To date most of the efforts have been on the set-top box and providing new digital services.  At Microsoft this was tried several times.  The cable providers have done this.  Though some of the demo’s I saw were pretty cool, for the most part it appeared to be one more controller.  One more thing to hook up and one more thing for the cable provider to charge me for.  The solution for some was a universal controller.  Go to “x” site and download the latest software and let it walk you through setup. Having spent enough time in geek land we can all vomit in unison now (Steve Jobs, RIP, I am sure will vomit with us).  People get tired of going through set up’s asking a bunch of questions that they usually do not understand.  God knows my wife asks me all the time.  Go ahead install those DLL’s.  What do they do?  I have no f^%^ing clue!  All I know is if you say no, the app will not install, it will abort.  Why they hell ask someone in the first place?  Who are these programmers and do they speak a recognizable human language!?!?  Ok, my rant is over, sorry I digressed.  But do I want this on my TV?

In my earlier Steve Jobs quote he said, “it will have the simplest user interface you could imagine…”.  What is the UI?  it’s the TV.  In the age of digital your television screen is a big user interface.  With enough real state to make the old Win95 screen look meek and pathetic.  For those who have followed my blog you may remember I managed some of that Windows 95 real state (Prodigy ISP).  However unlike Windows95 I doubt the current Apple leadership would sell AppleTV real estate.  I wouldn’t be surprised is Steve Jobs made sure to forbid it before he passed away. There is the ability to display a lot of useful information on these large flat screen televisions, why not use it?  Just keep it simple stupid.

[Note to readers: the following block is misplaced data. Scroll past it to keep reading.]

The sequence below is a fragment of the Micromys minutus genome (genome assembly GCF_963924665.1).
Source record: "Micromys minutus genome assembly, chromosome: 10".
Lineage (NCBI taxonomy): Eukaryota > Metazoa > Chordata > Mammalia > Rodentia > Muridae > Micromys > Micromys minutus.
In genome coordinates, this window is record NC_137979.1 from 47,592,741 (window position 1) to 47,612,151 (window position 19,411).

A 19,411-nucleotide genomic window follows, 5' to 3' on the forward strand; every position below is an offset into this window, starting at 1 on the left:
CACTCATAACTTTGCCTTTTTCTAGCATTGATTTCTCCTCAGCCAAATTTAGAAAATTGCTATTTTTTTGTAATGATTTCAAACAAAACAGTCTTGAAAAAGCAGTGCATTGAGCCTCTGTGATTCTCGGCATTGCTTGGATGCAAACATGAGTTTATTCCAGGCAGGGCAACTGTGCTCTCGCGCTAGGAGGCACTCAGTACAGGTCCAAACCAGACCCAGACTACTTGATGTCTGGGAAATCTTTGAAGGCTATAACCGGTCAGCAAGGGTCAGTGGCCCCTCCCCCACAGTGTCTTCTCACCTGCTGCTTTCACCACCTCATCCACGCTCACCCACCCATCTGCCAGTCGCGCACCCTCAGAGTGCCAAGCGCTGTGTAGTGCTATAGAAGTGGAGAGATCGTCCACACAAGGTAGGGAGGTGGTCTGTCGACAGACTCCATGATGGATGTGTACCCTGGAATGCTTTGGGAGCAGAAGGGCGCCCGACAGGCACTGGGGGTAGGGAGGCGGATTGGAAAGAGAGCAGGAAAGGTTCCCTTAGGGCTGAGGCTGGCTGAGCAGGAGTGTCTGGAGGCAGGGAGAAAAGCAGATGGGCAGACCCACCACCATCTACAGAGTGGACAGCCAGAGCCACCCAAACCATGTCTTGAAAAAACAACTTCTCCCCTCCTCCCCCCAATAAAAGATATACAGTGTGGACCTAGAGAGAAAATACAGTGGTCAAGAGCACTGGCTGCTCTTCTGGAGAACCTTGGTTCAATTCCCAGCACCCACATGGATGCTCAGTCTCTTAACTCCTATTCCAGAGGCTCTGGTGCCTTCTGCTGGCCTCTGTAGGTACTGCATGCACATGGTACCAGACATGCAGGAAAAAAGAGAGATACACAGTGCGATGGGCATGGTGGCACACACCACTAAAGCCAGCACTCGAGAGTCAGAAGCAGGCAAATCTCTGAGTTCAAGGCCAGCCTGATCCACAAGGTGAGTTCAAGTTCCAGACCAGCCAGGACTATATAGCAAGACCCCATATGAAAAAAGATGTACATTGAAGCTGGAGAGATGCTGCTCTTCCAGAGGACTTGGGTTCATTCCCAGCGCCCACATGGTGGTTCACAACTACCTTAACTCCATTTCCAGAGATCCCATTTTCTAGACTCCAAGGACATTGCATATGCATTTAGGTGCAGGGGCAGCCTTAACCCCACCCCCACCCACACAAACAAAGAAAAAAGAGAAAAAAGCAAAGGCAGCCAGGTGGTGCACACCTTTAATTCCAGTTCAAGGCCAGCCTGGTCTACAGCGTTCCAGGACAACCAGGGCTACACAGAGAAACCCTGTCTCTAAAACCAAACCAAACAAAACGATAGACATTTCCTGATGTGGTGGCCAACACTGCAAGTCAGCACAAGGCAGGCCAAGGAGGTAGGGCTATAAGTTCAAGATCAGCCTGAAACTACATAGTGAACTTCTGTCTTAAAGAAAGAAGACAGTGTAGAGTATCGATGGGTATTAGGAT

If Apple has plans and made headway in changing the overall television experience the opportunity is huge.  As was stated Apple would tie all this together with both existing Apple services (iPad, iPhone etc..) and new Apple services (iCloud) .  Show your family vacation in the TV, while streaming from your iTunes music library.  Stream movies easily to the television.  If the user experience is simple to set up and easy to use people will gravitate to it.  If it has iPhone marketing behind it how much will a cable or satellite provider pay Apple for an exclusive agreement?  How many new subscribers did AT&T attract because of the iPhone?  If it’s a game changing experience the value can quickly get onto billions of dollars.  People don’t buy televisions as often as Smartphones.  If it is a success the idea of competitors playing catch up is not going to be an appealing job opportunity as people will be unwilling to switch,.  We have talked in the industry about digital convergence for years and it’s still early but the television transformation will be here soon.  I, for one, cannot wait.

Good Night and Good Luck

Hans Henrik Hoffmann November 8, 2011